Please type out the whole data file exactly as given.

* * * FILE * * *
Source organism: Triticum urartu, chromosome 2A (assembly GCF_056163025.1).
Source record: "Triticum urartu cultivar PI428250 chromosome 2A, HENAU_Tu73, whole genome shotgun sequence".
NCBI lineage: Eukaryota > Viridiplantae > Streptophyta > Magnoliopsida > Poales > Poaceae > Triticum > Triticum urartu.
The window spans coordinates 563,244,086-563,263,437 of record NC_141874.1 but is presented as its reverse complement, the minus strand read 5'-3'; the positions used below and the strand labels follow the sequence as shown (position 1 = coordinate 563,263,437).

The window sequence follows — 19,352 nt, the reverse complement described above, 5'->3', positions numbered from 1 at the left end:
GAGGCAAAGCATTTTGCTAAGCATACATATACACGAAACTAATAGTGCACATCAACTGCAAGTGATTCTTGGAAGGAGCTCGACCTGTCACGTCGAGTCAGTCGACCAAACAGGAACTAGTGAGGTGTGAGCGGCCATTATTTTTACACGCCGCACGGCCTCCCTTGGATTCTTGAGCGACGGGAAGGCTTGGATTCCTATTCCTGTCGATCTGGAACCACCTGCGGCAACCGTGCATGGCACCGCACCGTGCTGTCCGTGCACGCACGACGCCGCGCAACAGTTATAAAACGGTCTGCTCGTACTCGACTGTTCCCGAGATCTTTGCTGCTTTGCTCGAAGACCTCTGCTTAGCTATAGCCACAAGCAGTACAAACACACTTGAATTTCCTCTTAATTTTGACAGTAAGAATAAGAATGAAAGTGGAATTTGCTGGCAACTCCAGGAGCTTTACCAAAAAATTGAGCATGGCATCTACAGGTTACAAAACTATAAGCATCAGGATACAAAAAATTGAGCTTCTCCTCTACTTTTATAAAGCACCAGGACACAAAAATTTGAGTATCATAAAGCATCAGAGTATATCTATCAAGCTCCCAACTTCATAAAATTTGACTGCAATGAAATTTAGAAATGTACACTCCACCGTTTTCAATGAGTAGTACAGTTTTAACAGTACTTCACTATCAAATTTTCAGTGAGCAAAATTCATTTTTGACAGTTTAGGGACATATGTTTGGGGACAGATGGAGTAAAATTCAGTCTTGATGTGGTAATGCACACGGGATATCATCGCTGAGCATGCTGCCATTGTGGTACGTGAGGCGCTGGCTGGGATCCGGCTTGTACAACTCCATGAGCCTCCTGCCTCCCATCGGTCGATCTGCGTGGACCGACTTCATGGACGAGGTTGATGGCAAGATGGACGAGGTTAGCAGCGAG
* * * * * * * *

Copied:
Source organism: Triticum urartu, chromosome 2A (assembly GCF_056163025.1).
Source record: "Triticum urartu cultivar PI428250 chromosome 2A, HENAU_Tu73, whole genome shotgun sequence".
NCBI lineage: Eukaryota > Viridiplantae > Streptophyta > Magnoliopsida > Poales > Poaceae > Triticum > Triticum urartu.
The window spans coordinates 563,244,086-563,263,437 of record NC_141874.1 but is presented as its reverse complement, the minus strand read 5'-3'; the positions used below and the strand labels follow the sequence as shown (position 1 = coordinate 563,263,437).

The window sequence follows — 19,352 nt, the reverse complement described above, 5'->3', positions numbered from 1 at the left end:
GAGGCAAAGCATTTTGCTAAGCATACATATACACGAAACTAATAGTGCACATCAACTGCAAGTGATTCTTGGAAGGAGCTCGACCTGTCACGTCGAGTCAGTCGACCAAACAGGAACTAGTGAGGTGTGAGCGGCCATTATTTTTACACGCCGCACGGCCTCCCTTGGATTCTTGAGCGACGGGAAGGCTTGGATTCCTATTCCTGTCGATCTGGAACCACCTGCGGCAACCGTGCATGGCACCGCACCGTGCTGTCCGTGCACGCACGACGCCGCGCAACAGTTATAAAACGGTCTGCTCGTACTCGACTGTTCCCGAGATCTTTGCTGCTTTGCTCGAAGACCTCTGCTTAGCTATAGCCACAAGCAGTACAAACACACTTGAATTTCCTCTTAATTTTGACAGTAAGAATAAGAATGAAAGTGGAATTTGCTGGCAACTCCAGGAGCTTTACCAAAAAATTGAGCATGGCATCTACAGGTTACAAAACTATAAGCATCAGGATACAAAAAATTGAGCTTCTCCTCTACTTTTATAAAGCACCAGGACACAAAAATTTGAGTATCATAAAGCATCAGAGTATATCTATCAAGCTCCCAACTTCATAAAATTTGACTGCAATGAAATTTAGAAATGTACACTCCACCGTTTTCAATGAGTAGTACAGTTTTAACAGTACTTCACTATCAAATTTTCAGTGAGCAAAATTCATTTTTGACAGTTTAGGGACATATGTTTGGGGACAGATGGAGTAAAATTCAGTCTTGATGTGGTAATGCACACGGGATATCATCGCTGAGCATGCTGCCATTGTGGTACGTGAGGCGCTGGCTGGGATCCGGCTTGTACAACTCCATGAGCCTCCTGCCTCCCATCGGTCGATCTGCGTGGACCGACTTCATGGACGAGGTTGATGGCAAGATGGACGAGGTTAGCAGCGAG